Pride as a Philosophy; Brutality as a Currency / Jeovany Jimenez Vega

Dr. Alexander Jesús Figueredo Izaguirre, disqualified from practicing Medicine in Cuba.

Jeovany Jimenez Vega, 3 December 2021 — Things are going very badly in a country where any citizen can be punished with impunity for exercising their right to speak freely, something contrary to the constitutional norms that have been pillars of democracy for the last 25 centuries. When this aberration becomes a frequent practice, we can be sure that we are facing a failed society and a lousy government; but when the abuse of power becomes a chronic habit that constantly threatens everyone, then we are in the presence of an aberrant dictatorship. This is, without a doubt, the case of Castroism.

But if such a country is doing very badly, how much sadder or more disturbing will it be if the most extreme sanction is applied to a doctor — disqualification from exercising his profession — for reasons unrelated to his professional performance, but also with the inexcusable aggravation of doing so in the midst of the worst health crisis in the country’s history. And I am no longer speaking in the abstract, I am now referring to a real case, which recently occurred under the late-Castro remnants of President Miguel Díaz-Canel.

A few days ago, Dr. Alexander Jesús Figueredo Izaguirre was disqualified from practicing medicine for issuing critical judgments on his social network against the misrule that ruins millions of fellow citizens. Some neophyte on the subject of Cuban could presuppose a misunderstanding here, but their doubts will be dispelled as soon as they know that something like this has already happened before: in 2006, two doctors from Artemisa were also definitively disqualified for something as natural and simple as submitting a salary demand signed by a group of colleagues to the then Minister of Public Health José Ramón Balaguer; of the case of Dr. Darsi Ferrer Ramírez, who died in 2017 in Florida under very strange circumstances; or when they learn that Dr. Eduardo Cardet, national coordinator of the Christian Liberation Movement, served a three year sentence in Fidel Castro’s prisons.

There are also other renowned cases in this painful sequel to the dictatorship, such as that of Dr. Hilda Molina, exiled in Argentina, or that of other analogous although less well-known ones, counted by dozens, as well as thousands of other colleagues punished mercilessly for abandoning onerous work contracts in one of the official foreign Medical Missions maintained by the Cuban regime across half the planet which have have brought the regime hundreds of billions of those dirty, convertible and imperialist dollars that are both enemies and well tasty treats for the Castro palate.

For all this, on the Day of Latin American Medicine, it was so outrageous that the Cuban health authorities once again tried to hide with gilded tributes the harsh reality experienced 365 days a year by tens of thousands of workers and professionals from all medical branches in a Cuba that more than living are dying under the overwhelming boot of the dictatorship.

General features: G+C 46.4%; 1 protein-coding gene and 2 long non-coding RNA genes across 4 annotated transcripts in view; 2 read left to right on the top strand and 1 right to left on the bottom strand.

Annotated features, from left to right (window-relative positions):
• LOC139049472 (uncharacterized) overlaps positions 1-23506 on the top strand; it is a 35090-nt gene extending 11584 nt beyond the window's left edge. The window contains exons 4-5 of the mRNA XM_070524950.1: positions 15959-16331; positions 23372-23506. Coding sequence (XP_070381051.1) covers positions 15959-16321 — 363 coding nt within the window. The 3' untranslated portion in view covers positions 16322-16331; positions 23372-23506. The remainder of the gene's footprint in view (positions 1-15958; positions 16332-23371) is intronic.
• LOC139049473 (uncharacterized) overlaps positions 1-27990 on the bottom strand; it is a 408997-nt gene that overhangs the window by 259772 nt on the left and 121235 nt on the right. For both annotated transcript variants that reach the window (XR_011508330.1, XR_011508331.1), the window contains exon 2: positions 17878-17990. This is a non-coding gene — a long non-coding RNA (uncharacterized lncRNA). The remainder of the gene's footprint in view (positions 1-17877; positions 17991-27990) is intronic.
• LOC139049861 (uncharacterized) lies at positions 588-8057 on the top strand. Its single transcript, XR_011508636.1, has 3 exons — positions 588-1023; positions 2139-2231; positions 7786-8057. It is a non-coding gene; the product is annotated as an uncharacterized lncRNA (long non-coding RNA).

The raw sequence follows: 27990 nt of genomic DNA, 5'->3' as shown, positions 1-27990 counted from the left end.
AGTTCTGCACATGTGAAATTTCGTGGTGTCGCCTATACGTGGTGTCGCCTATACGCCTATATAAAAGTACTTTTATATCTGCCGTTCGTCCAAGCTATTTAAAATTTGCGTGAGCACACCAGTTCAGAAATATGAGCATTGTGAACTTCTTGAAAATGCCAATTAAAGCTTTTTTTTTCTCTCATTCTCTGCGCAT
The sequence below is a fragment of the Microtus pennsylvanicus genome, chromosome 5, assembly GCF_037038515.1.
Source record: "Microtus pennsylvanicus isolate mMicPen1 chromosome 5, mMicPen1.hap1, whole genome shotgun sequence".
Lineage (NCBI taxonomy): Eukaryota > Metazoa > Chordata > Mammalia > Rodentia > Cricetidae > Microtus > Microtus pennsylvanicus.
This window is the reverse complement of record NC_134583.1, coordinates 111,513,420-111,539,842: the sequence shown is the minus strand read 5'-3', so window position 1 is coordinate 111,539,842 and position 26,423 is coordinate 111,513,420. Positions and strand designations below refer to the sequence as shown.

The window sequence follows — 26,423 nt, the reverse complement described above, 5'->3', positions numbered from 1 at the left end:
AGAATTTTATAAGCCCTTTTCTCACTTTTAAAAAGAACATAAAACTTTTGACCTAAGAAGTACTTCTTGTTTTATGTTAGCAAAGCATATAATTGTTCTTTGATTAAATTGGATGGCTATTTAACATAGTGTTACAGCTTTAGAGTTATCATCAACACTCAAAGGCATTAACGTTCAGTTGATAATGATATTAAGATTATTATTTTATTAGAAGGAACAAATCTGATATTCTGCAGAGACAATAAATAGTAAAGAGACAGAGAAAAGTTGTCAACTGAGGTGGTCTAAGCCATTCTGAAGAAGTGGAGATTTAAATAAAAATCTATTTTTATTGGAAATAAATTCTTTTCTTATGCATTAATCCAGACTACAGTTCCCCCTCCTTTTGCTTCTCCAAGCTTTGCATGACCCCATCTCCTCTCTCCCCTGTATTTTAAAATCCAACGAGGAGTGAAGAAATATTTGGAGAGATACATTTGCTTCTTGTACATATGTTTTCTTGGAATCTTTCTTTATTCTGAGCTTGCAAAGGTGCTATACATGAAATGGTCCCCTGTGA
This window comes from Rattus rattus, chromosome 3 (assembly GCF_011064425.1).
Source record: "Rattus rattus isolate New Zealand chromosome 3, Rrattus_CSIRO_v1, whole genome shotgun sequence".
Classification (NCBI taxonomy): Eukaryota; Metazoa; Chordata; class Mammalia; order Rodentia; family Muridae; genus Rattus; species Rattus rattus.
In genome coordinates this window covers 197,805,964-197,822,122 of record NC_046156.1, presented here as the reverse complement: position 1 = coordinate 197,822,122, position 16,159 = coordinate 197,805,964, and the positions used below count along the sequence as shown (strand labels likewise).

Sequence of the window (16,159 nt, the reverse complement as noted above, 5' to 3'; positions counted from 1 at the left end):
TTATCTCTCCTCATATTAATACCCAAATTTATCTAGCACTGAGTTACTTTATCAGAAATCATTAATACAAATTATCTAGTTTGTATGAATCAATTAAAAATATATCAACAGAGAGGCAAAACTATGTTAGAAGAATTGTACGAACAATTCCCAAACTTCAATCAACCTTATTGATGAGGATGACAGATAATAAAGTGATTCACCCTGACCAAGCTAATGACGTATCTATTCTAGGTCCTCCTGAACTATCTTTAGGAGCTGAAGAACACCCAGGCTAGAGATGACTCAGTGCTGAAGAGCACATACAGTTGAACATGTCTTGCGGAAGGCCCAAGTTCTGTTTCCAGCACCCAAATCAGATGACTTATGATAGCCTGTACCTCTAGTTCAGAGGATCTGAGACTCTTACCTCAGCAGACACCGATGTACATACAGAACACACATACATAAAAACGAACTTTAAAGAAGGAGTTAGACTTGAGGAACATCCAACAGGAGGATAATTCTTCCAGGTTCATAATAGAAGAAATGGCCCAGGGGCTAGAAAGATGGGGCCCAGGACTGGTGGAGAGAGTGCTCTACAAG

Empty talk will have been of no use if the same workers presented to the world as a saving panacea when they are exported as part of the Henry Reeve Brigade suddenly become irresponsible bums by the grace of a Prime Minister as soon as the regime tries to wash its hands to evade its obvious responsibility in the disastrous management of the COVID crisis – so scandalous was the reaction of the authorities to the brave denunciation of dozens of Holguin doctors – and meanwhile the Cuban doctor assigned to a ‘mission’ abroad continues to be treated like a true modern slave.

To bury this outrageous truth, the regime in Havana has worked hard during the reign of Raúl Castro before, and during Díaz-Canel’s pathetic buffoonery afterwards – since Fidel Castro did not even try – to export an image of change and renewal that has never been either sincere nor effective, nor in any sense real, since it has always sought to cover up its crime, gain time and delay as much as possible the arrival of authentic reforms that would shake the foundations of a totalitarianism of proven efficacy.

It is demonstrated that under Castroism any announcement of change must be understood as part of a broad spectrum of simulation, one more cynical delaying maneuver; pure showcase effect. Fifteen years have passed since that disturbing experience that fractured my life, but even before and throughout these five years, the intolerant and petty nature of a miserable regime that has not changed its tyrannical essence has remained an unalterable continuous line.

What changes are they talking about when new visible faces wear their masquerade and other hitmen carry out the same dirty work, when new dogs threaten these prisoners with the same arrogance and brutality as a backdrop? Let these recent examples serve as definitive proof, these broken lives as collateral damage that will hardly keep tyrants awake at night. After all, what will one more scratch on the tiger’s bloodied skin matter? Nothing, according to the superb logic of Caesar.